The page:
Time library discussion (reprise)
Simon Marlow
simonmar at microsoft.com
Wed Nov 12 11:41:42 EST 2003
> As I understand it, calendar time calculations into the
> future are _always_ inaccurate, because UTC is not
> continuous. Either you'll get an incorrect "duration" or
> you'll get an incorrect "point in time". It can't be helped.
>
> The C++ time library of the Boost effort has a very
> interesting discussion of this topic, available here:
>
> http://boost.org/libs/date_time/doc/Tradeoffs.html
Thanks for the link, that's a very good summary of some of the issues.
The tradeoffs page seems to indicate that you can do calculations with TAI times, but I couldn't see how to do that with the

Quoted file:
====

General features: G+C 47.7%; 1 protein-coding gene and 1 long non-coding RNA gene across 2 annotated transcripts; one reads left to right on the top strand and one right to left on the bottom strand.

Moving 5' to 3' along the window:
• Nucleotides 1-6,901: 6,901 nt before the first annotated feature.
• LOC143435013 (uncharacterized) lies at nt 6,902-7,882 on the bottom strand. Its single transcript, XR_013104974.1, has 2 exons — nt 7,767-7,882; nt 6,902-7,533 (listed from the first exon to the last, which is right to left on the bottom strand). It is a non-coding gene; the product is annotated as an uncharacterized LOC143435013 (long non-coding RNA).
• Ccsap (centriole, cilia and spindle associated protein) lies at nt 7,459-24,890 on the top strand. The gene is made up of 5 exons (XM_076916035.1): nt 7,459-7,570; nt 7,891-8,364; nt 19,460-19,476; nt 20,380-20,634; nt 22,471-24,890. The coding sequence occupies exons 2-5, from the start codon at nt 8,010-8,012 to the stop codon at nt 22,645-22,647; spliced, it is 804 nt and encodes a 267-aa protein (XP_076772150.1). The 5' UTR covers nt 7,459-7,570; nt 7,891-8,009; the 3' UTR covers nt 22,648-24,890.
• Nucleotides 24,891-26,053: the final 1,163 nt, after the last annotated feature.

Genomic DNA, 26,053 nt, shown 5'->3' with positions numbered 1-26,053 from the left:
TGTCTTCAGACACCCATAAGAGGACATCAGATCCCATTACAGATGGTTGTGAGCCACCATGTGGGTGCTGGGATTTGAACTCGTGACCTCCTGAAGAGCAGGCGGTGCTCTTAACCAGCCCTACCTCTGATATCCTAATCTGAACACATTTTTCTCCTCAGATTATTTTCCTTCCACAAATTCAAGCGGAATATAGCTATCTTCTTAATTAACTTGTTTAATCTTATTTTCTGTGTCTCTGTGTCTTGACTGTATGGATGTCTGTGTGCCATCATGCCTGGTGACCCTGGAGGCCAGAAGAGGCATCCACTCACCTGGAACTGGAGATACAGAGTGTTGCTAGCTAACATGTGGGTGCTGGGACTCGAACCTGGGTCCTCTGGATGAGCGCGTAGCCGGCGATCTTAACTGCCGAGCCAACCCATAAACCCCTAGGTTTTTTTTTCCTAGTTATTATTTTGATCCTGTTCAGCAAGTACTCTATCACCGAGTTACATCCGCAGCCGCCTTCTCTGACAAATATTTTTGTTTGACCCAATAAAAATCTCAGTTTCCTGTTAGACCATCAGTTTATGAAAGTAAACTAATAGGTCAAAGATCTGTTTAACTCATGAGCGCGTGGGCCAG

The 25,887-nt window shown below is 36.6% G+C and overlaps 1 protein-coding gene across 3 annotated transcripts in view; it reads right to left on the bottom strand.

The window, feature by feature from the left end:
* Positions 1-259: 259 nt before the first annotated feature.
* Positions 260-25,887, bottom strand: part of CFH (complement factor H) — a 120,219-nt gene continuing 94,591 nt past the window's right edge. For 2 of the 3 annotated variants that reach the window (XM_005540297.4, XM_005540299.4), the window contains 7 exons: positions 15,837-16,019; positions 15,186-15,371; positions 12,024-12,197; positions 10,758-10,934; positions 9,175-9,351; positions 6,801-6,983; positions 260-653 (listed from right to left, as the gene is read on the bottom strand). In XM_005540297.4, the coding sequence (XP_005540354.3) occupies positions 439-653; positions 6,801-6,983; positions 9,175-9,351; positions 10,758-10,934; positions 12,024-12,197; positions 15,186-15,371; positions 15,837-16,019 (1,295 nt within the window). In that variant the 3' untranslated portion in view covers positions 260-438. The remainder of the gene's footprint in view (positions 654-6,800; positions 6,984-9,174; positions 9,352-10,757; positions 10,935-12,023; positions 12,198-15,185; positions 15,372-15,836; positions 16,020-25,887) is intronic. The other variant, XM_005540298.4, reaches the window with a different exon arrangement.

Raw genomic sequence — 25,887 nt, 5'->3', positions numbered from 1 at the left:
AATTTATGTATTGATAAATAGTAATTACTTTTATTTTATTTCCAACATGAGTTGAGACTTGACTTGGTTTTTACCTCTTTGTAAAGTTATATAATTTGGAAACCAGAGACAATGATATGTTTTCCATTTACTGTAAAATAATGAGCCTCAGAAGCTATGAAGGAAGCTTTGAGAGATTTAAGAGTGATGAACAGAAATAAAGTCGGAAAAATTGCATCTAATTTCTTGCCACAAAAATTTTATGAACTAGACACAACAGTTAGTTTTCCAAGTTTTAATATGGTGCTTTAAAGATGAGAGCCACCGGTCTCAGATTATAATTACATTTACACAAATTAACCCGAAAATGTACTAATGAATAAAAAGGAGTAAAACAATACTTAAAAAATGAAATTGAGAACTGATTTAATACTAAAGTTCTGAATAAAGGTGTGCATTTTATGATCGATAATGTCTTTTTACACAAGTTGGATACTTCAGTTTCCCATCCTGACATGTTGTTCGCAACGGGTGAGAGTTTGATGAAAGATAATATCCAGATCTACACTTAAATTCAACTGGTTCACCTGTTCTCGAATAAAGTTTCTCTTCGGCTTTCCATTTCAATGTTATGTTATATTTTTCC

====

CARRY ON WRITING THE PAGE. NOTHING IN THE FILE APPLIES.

library, and it looks like ptime is equivalent to a POSIX time_t.
They have an interesting separation between calendar calculations (day resolution) and time calculations (sub-second resolution?).
I couldn't immediately see the reason for that. Is this something we should be doing too?
Anyway, I've attached the current state of the proposal below. As far as I'm aware, this proposal is just fine with the caveats
listed in the comments, and additionally with the caveat that I'm not sure if the full generality of the timezone manipluation
provided can be implemented on top of the existing Unix APIs, so we might have to scale it back a bit.
Cheers,
Simon
-- -------------------------------------------------------------------------
-- * ClockTime
-- | A representation of absolute time, measured as picoseconds since
-- the epoch, where the epoch is 1 January 1970 00:10 TAI.
data ClockTime -- abstract